MILF

This is my son a few days after he was born. He did not weigh 60 pounds like I was expecting, actually he still doesn't.

This is my son a few days after he was born. He did not weigh 60 pounds like I was expecting, actually he still doesn’t.

This summer my kids will be seven and five. Even though it has been years, there are still days when I feel thankful that I am not pregnant, and then I chug a pot of coffee, shoot some tequila, put on my tightest pants, and hop on a roller coaster—just because I can. I know pregnancy is supposed to be a beautiful time, and I should have been grateful, but I felt more like I was serving a sentence. I love my children, I even like them; I just prefer them outside my body. My second pregnancy was easier to endure than the first because I had a toddler, and pregnancy made us sort of the same. We both liked to take long naps in the middle of the day, we were both constantly sober, we wore a similar style of elastic pant, and sometimes we even both peed on ourselves.

Now as my kids get older and parenting becomes increasingly challenging—babies are a breeze—I think back to my pregnant self, taking naps under the desk at my office, spending Saturdays on the couch watching Rock of Love marathons, and I think, what the hell was my problem? Maybe the actual pregnancy had nothing to do with my frustration. Maybe with the first pregnancy I was dealing with the loss of my independence, the acceptance of a great responsibility, and the disintegration of life as I knew it. Once my son was born, it all felt right and even worth it, but the nine months of stewing almost did me in.

The following is a reflection of a first-time, glowing (sweating, really, especially under the boobs) pregnant lady:

In my mind, growing another human life requires a lot of calories, and a large portion of those calories should be in cake-form and eaten in bed while watching reality television. My basic pregnancy diet theory was based on the idea that by not drinking alcohol, I would automatically be consuming fewer calories, so I could eat anything I want. This proved untrue pretty early in the pregnancy, as I could no longer fit into my regular clothes minutes after I peed on a stick. Once I realized I was not going to be one of those girls who looked like she just swallowed a basketball and that I would be more like one of those girls who looked like she swallowed an entire basketball team, I told my elastic waist pants to hold on tight because they were in for a wild ride.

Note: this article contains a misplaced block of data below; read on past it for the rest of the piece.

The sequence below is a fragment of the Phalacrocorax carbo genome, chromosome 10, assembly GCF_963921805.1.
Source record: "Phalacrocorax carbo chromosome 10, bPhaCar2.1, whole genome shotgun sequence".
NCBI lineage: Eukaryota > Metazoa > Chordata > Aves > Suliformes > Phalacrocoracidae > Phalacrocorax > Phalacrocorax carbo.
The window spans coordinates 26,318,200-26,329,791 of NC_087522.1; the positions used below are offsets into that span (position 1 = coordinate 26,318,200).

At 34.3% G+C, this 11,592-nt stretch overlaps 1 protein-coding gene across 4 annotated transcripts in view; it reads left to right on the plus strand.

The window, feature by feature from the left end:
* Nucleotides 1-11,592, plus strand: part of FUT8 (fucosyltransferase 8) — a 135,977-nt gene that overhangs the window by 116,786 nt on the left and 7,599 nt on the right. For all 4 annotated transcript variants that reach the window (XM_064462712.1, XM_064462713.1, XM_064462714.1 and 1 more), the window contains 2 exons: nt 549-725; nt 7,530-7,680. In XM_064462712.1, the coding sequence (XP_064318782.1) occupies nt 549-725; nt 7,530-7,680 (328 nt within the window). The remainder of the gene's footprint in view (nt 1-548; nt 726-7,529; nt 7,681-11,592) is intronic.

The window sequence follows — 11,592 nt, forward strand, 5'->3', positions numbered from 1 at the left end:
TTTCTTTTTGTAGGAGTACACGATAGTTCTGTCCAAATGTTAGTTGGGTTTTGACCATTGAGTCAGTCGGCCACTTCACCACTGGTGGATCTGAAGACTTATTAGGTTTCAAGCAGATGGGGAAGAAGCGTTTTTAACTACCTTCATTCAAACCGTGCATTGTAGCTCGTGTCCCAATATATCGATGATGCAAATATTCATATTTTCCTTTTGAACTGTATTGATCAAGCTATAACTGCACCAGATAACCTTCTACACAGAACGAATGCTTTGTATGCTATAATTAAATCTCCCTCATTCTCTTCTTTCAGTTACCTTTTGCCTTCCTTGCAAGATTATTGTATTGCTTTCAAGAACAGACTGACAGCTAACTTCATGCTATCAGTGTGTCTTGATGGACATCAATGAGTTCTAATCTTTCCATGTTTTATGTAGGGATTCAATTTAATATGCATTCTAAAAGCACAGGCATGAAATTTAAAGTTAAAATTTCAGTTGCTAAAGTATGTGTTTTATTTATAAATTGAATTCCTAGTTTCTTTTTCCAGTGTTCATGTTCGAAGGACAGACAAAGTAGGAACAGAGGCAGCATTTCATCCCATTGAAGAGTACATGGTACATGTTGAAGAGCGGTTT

I gained the full 25 pounds of recommended weight in the first six weeks. Other than the extreme gigantism, the pregnancy was going well. I was only sick for the first few months, and I felt pretty agile, like for instance if I dropped my piece of late night cake, I could easily roll off the bed and retrieve it. I read all the pregnancy books and subscribed to the weekly pregnancy email updates. (Your baby is now the size of a hamster! You are now the size of Australia!) I was inappropriately nonchalant about the labor process, and even once compared it to training for a sport, like a volleyball match, which might have been a valid comparison if during the match I accidentally swallowed the ball and then had to volley it over the net from my vagina.

I was so ready to be done with the pregnancy, to meet this baby that everyone had been talking about, that I was willing to go through any means necessary to get the job done. If the doctors told me that in order to get the baby out they were going to send a team of ninjas to my house to attack me, probably right in the middle of my favorite meal, I would have said, “Sign me up!”

Finally after eating my way through three seasons, my due date arrived. There it was circled on the calendar, the day that had been etched in my mind since my first doctor’s appointment 67 pounds ago. Seven days later, I checked into the hospital for an induction. I put on a backless gown—finally some room to breathe—and then settled in for some heavy breathing and gripping the sides of my rocking chair. I paid attention in labor class. I saw the videos. I knew what to do. I let the nurse know that I would not be getting the epidural, and she was polite enough not to laugh, but did suggest that if I changed my mind I should let her know as soon as possible. I had a killer mix CD, so I was sure I would be fine. A few hours later, as I rocked faster and faster with my husband staring at me from a nearby chair with blood coming from his eyes, I suggested he get the nurse and see what she could do. I was not against any measure, like euthanasia for instance.

Eventually, I got an epidural. Then about two hours later, one of the most exciting moments of my life happened: I gave birth to my son. He was perfect. He looked like a miniature version of my husband, which was a little weird, but adorable. I, however, did not look like a miniature version of anything. In some of the photos from the hospital I look like a really fat Sally Jesse Raphael, aided by the fact that while I was pregnant my vision got really blurry, and I had to get glasses to see my food.

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